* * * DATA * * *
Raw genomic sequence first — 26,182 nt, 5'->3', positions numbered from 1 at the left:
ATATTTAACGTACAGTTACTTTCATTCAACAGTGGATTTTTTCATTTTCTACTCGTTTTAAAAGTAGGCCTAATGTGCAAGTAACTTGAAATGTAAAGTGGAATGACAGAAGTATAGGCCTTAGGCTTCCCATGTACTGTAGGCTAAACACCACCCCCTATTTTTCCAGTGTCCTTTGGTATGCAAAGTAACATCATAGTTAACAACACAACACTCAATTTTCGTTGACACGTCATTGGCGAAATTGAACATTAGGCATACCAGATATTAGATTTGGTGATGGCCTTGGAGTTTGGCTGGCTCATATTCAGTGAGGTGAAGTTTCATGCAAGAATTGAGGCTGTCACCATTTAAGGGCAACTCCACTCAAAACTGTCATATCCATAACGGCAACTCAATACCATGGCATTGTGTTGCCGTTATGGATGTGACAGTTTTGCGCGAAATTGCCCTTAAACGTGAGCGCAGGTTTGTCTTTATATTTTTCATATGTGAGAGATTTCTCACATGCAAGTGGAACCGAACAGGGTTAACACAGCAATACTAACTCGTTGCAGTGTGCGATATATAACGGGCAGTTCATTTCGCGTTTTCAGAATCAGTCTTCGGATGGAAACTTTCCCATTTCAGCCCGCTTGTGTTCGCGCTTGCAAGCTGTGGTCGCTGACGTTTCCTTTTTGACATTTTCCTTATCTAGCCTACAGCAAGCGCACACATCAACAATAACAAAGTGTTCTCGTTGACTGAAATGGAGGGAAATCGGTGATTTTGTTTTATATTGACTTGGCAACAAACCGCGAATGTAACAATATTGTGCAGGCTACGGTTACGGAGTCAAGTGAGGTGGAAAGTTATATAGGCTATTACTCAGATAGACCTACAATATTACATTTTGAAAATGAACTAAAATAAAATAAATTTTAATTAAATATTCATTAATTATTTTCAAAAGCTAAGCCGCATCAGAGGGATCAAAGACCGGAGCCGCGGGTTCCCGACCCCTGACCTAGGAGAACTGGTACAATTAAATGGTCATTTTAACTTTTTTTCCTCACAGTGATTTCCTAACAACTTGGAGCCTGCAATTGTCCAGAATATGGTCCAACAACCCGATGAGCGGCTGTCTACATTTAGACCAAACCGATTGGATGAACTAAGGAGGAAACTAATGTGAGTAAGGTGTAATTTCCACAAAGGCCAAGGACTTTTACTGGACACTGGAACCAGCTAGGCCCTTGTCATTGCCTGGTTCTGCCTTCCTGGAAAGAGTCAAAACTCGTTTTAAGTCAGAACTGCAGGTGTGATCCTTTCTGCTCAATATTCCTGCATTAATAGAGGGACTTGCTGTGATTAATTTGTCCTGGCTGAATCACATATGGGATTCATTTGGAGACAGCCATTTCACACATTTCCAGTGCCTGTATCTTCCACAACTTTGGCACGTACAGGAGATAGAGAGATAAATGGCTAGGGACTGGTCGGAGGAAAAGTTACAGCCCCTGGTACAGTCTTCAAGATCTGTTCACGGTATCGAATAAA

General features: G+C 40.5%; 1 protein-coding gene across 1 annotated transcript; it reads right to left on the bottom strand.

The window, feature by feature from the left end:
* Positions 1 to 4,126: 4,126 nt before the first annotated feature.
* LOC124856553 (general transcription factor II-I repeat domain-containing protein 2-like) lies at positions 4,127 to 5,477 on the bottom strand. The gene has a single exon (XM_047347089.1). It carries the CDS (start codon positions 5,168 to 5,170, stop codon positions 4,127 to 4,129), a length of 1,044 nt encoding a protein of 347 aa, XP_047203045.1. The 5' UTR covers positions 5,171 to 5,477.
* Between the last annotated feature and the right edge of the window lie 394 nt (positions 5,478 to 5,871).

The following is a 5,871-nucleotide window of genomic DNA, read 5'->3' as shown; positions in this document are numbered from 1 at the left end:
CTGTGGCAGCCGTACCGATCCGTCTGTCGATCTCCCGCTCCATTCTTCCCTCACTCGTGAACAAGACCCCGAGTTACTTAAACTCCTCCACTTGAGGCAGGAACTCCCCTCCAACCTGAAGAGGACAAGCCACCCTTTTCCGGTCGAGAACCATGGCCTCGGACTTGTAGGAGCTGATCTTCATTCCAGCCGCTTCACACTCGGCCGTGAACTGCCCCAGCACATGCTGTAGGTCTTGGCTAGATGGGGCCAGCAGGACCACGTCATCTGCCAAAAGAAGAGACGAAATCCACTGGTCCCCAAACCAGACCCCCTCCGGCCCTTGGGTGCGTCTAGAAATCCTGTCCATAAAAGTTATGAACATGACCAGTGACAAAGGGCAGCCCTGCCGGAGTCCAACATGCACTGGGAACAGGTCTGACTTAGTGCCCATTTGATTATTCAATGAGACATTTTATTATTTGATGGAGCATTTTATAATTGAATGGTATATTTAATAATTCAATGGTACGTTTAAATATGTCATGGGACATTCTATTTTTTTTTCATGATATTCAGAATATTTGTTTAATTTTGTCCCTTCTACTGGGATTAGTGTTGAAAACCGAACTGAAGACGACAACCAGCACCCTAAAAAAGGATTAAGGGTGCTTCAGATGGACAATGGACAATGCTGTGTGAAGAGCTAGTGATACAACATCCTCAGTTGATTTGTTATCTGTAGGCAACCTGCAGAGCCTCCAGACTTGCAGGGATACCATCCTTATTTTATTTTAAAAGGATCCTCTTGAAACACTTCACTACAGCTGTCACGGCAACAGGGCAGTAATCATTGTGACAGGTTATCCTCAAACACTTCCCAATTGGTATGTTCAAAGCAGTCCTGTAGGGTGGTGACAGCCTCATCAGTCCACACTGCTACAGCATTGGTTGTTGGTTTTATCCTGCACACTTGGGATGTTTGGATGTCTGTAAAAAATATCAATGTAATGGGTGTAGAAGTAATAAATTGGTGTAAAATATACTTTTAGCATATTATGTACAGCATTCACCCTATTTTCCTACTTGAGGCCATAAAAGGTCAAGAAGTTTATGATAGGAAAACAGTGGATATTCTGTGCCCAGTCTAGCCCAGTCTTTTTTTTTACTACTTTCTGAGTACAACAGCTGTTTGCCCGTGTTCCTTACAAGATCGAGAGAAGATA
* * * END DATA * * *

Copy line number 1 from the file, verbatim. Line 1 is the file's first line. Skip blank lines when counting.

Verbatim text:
Raw genomic sequence first — 26,182 nt, 5'->3', positions numbered from 1 at the left: